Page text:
Brevior his est et torosior amariorque inula per se stomacho inimicissima, eadem dulcibus mixtis saluberrima. Pluribus modis austeritate victa gratiam invenit. Namque et in pollinem tunditur arida liquidoque dulci temperatur, et decocta posca aut adservata vel macerata pluribus modis et tunc mixta defruto aut subacta melle uvisve passis aut pinguibus caryotis. Alio rursus modo cotoneis malis vel sorbis aut prunis, aliquando pipere aut thymo variata defectus praecipue stomachi excitat, inlustrata maxime iuliae augustae cotidiano cibo. Supervacuum eius semen, quoniam oculis ex radice excisis, ut harundo, seritur, et haec autem et siser et pastinaca utroque tempore, vere et autumno, magnis seminum intervallis, inula ne minus quam ternorum pedu, quoniam spatiose fruticat. Siser transferre melius. (19.32)
Inula is smaller than [the skirret], fleshier, and more bitter; by itself, it is most hated by the stomach, but it is most healthy [when] mixed with sweet things. It finds its thanks by countering its harshness with many things. Dried, it is beaten into a powder and tempered by sweet liquids. And, boiled in vinegar water, or saved and softened by many means, it is then mixed with boiled grape juice, or incorporated with honey, raisins or fatty dates. And, others have mixed it with quinces, serviceberries, or plums; revolted with a bad stomach, it stimulates by changing [the flavors] with pepper and thyme. It is most famous as a daily food of Julia Augusta. The seed of the inula is useless, since [the plant] is reproduced by cutting out the eye from the root, just like a reed. The inula, skirret, and parsnip, is planted in the spring and autumn, with a great distance left between the seeds. The inula only grows with no less than three feet [between the plants]. The skirret is better to be transplanted.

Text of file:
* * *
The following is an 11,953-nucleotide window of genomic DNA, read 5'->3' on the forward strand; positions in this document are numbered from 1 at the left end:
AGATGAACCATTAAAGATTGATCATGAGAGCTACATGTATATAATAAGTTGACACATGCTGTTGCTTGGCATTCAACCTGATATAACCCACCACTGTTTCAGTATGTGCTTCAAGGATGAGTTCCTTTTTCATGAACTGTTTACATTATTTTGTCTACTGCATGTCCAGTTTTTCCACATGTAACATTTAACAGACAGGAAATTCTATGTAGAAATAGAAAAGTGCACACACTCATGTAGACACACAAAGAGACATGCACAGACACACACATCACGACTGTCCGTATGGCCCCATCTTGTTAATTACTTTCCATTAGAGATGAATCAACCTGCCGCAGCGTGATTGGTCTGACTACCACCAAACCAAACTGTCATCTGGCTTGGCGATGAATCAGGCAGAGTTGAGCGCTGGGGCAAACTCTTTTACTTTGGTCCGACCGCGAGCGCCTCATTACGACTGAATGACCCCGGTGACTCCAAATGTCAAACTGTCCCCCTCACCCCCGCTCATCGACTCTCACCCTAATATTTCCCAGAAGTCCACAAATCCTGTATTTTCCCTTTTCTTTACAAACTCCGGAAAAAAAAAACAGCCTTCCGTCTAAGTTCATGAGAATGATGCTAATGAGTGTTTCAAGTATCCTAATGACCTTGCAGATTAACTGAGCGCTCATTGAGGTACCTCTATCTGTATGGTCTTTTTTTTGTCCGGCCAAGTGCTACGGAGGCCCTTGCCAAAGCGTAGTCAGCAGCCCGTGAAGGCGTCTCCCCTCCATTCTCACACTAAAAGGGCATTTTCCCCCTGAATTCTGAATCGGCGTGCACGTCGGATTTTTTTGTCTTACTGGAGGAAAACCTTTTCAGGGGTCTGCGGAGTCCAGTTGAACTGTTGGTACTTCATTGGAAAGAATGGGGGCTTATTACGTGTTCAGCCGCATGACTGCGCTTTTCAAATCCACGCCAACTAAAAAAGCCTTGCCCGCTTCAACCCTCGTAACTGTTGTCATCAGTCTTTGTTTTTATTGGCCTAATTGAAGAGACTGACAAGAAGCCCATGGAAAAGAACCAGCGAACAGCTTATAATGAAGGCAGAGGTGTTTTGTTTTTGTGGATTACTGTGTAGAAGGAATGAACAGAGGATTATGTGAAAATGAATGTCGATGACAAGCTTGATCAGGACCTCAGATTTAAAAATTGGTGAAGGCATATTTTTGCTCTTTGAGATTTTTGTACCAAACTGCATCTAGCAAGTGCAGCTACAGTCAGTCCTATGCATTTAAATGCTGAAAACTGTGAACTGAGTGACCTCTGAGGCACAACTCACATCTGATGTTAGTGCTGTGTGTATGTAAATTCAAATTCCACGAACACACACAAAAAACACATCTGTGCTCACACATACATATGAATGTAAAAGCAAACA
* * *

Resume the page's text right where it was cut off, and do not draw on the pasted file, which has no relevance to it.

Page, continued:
In order to consider inula (or konuza) as an appropriate adjunct for beer, I consider inula’s use in ancient Roman cuisine.
Inula has a bitter taste that complements sweet liquids. Obviously, this brings to mind the the function of hops to counteract the sweetness of wort/beer. In fact, several ingredients (grapes, dates, honey) that work well with inula are also found in wine and other ancient alcoholic concoctions. In a pre-hop world, inula-flavored beer may have been strikingly familiar to a modern palate.
Still, Pliny does not explicitly mention the addition of inula to beer, nor does he share much about the Paeonians predilection for the delightful suds; instead, the millet-inula draught is described by Hecataeus. Of course, Hecataeus writes many centuries earlier than Pliny and, if true, may convey a practice that was no longer relevant by Pliny’s day.
All of this to say: I acquired some elecampane (a type of inula) and will brew millet beer a la Hecataeus to taste alongside a hoppy counterpart.
Pliny the Elder (23-79 CE)
You know him well, by now.
Wikimedia Commons, Svklimkim